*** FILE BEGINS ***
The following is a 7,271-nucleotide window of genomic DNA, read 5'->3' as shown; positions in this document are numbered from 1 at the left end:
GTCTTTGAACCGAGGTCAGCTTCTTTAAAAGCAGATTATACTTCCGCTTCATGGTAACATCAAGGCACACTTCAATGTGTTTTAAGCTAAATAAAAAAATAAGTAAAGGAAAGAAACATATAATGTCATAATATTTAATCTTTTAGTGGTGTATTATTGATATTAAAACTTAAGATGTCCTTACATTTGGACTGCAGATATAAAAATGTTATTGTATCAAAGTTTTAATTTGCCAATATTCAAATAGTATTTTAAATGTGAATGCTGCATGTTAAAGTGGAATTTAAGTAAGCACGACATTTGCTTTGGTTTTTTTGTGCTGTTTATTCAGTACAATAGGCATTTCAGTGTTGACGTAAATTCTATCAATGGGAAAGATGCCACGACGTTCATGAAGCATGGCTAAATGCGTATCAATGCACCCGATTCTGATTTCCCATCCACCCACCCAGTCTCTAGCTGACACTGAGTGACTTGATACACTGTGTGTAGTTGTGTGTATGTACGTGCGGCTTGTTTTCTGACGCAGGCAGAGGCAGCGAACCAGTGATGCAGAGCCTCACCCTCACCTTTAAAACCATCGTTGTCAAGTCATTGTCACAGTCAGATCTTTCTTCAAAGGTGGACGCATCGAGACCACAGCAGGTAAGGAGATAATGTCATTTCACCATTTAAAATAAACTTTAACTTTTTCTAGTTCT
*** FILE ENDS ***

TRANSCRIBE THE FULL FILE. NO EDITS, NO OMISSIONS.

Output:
The following is a 7,271-nucleotide window of genomic DNA, read 5'->3' as shown; positions in this document are numbered from 1 at the left end:
GTCTTTGAACCGAGGTCAGCTTCTTTAAAAGCAGATTATACTTCCGCTTCATGGTAACATCAAGGCACACTTCAATGTGTTTTAAGCTAAATAAAAAAATAAGTAAAGGAAAGAAACATATAATGTCATAATATTTAATCTTTTAGTGGTGTATTATTGATATTAAAACTTAAGATGTCCTTACATTTGGACTGCAGATATAAAAATGTTATTGTATCAAAGTTTTAATTTGCCAATATTCAAATAGTATTTTAAATGTGAATGCTGCATGTTAAAGTGGAATTTAAGTAAGCACGACATTTGCTTTGGTTTTTTTGTGCTGTTTATTCAGTACAATAGGCATTTCAGTGTTGACGTAAATTCTATCAATGGGAAAGATGCCACGACGTTCATGAAGCATGGCTAAATGCGTATCAATGCACCCGATTCTGATTTCCCATCCACCCACCCAGTCTCTAGCTGACACTGAGTGACTTGATACACTGTGTGTAGTTGTGTGTATGTACGTGCGGCTTGTTTTCTGACGCAGGCAGAGGCAGCGAACCAGTGATGCAGAGCCTCACCCTCACCTTTAAAACCATCGTTGTCAAGTCATTGTCACAGTCAGATCTTTCTTCAAAGGTGGACGCATCGAGACCACAGCAGGTAAGGAGATAATGTCATTTCACCATTTAAAATAAACTTTAACTTTTTCTAGTTCT